Group Insurance Commission Board Adopts Fiscal Year 2013 Rate Increases of 1.43 Percent
Lowest increase in Over a Decade with No Major Benefit Changes
BOSTON – Friday, March 2, 2012 - The Group Insurance Commission (GIC) voted today to adopt Fiscal Year 2013 premium rates that will result in the lowest average health insurance premium increase in over a decade.
The average rate increase of 1.43 percent for Employee and Medicare plans combined is even lower than the Fiscal Year 2012 rate increase of 2.4 percent, which was achieved through a state employee health insurance re-enrollment and incentive to join limited network plans that offer the same benefits as broader network plans, but with fewer providers.
"Controlling health care costs while ensuring better, more affordable health care for employees is a top priority," said Governor Deval Patrick. "The fact that we are seeing the lowest rate increase in over a decade is due in large part to the aggressive steps the GIC is taking to contain costs for employees' health care by successfully negotiating lower rates."
“The Group Insurance Commission has worked diligently to push the Patrick-Murray Administration’s health care cost containment objectives forward, while providing excellent benefits to our state and municipal workers,” said Secretary of Administration and Finance Jay Gonzalez. “I am proud that through their hard work, FY13 rate increases will be the lowest in over a decade.”
Compared to a study by Mercer Consulting which found that the national average rate increase for employer-sponsored health plans was 5.7 percent, these premium rate increases are the lowest achieved in Massachusetts since Fiscal Year 1999.
Since taking office, the Patrick-Murray Administration has undertaken an aggressive health care cost containment strategy to control health care costs while providing accessible high quality care. This strategy aims to leverage the state’s immense purchasing power to reward models that provide cost-effective, high-quality coverage and care to those who rely on state health insurance and to better coordinate government’s health care purchasing decisions.
The GIC has been active in taking steps to lower employees’ health care costs, including an aggressive cost containment strategy to control growth in insurance rates and to incent employees to move to lower cost plans. To date, 30 percent of active employees are enrolled in lower cost plans, saving the Commonwealth more than $20 million this year. The employees that moved to the lower cost plan in FY 2012 saved on average over $600 for an individual and over $1,400 for a family plan.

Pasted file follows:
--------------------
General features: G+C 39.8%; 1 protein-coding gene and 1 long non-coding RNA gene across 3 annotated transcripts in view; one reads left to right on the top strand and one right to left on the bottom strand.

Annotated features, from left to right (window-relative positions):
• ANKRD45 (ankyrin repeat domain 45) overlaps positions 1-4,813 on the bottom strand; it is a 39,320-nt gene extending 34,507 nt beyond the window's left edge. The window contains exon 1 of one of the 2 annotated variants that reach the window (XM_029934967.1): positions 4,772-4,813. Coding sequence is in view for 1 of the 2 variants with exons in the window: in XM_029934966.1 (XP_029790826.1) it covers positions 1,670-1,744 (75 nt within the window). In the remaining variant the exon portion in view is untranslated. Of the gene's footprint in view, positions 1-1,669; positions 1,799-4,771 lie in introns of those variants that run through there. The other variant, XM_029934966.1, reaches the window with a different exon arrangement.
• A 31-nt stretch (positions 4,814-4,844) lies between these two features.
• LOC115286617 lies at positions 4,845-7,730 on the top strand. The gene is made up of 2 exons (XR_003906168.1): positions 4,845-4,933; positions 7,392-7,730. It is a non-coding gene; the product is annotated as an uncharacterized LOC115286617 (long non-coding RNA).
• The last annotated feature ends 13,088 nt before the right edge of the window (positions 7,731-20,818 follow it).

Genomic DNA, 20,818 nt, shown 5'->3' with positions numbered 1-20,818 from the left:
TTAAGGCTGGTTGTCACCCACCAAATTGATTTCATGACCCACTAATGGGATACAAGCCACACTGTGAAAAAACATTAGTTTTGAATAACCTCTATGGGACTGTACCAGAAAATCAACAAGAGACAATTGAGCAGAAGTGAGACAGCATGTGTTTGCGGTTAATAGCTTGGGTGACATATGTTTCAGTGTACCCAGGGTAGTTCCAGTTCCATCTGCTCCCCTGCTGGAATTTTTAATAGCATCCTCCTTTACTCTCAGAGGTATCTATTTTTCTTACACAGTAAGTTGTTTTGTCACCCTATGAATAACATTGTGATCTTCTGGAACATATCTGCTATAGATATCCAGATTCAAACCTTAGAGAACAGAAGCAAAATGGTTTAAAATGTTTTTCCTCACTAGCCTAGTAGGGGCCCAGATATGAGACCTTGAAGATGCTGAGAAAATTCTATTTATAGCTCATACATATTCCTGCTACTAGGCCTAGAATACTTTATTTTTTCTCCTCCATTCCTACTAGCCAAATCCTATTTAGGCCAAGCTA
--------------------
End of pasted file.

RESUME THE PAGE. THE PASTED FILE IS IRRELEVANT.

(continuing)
“These results are a testament to the joint efforts of the GIC’s staff, guided by the stewardship of Dolores Mitchell, and our health plan vendors,” said GIC Board Chairman Thomas A. Shields. “The GIC, in cooperation with its health plans, plays a leading role in providing quality benefits at affordable costs.”
“These low rate increases reflect a downturn of service utilization all over the country as well as the specific cost containment efforts of the GIC over the past few years,” said GIC Executive Director, Dolores L. Mitchell.
Through last year’s three-month premium incentive to enroll in a limited network plan, the GIC achieved savings for both state employees and the Commonwealth. Over 30% of state employees selected a limited network plan, a dramatic increase from 19% before the open enrollment period. The GIC will continue to promote these plans, with potential premium savings when moving from a plan’s wider network to the limited network plans ranging from 20% to 27%. Additionally, the GIC’s important Clinical Performance Improvement (CPI) Initiative is beginning its eighth year of operation. With this program, members pay lower copays for providers with the highest quality and/or cost-efficiency score.
The GIC was established by the Legislature in 1955 to provide health, life, and other benefits to state employees, retirees, and their dependents. The GIC also covers housing and redevelopment authorities' personnel, participating municipalities, and retired municipal employees and teachers in certain governmental units. There are currently over 200,000 enrollees and almost 375,000 lives covered by the GIC. A fifteen-member commission representing labor, retirees, municipal management, the public interest, the Administration, and expertise in health economics governs the GIC.